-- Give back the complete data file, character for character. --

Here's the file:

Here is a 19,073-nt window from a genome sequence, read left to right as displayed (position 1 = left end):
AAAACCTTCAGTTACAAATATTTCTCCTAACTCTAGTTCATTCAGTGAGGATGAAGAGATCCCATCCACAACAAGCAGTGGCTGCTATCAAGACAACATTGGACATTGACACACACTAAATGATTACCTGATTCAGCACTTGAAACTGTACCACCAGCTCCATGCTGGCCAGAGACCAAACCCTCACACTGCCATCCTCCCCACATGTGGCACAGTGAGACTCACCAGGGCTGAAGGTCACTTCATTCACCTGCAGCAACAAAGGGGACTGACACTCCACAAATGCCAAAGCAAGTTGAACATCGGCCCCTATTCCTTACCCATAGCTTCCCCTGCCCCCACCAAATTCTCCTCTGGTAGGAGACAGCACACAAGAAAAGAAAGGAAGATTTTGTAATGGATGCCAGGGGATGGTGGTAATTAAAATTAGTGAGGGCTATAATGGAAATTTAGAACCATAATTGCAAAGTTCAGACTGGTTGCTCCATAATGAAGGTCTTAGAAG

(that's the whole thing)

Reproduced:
Here is a 19,073-nt window from a genome sequence, read left to right as displayed (position 1 = left end):
AAAACCTTCAGTTACAAATATTTCTCCTAACTCTAGTTCATTCAGTGAGGATGAAGAGATCCCATCCACAACAAGCAGTGGCTGCTATCAAGACAACATTGGACATTGACACACACTAAATGATTACCTGATTCAGCACTTGAAACTGTACCACCAGCTCCATGCTGGCCAGAGACCAAACCCTCACACTGCCATCCTCCCCACATGTGGCACAGTGAGACTCACCAGGGCTGAAGGTCACTTCATTCACCTGCAGCAACAAAGGGGACTGACACTCCACAAATGCCAAAGCAAGTTGAACATCGGCCCCTATTCCTTACCCATAGCTTCCCCTGCCCCCACCAAATTCTCCTCTGGTAGGAGACAGCACACAAGAAAAGAAAGGAAGATTTTGTAATGGATGCCAGGGGATGGTGGTAATTAAAATTAGTGAGGGCTATAATGGAAATTTAGAACCATAATTGCAAAGTTCAGACTGGTTGCTCCATAATGAAGGTCTTAGAAG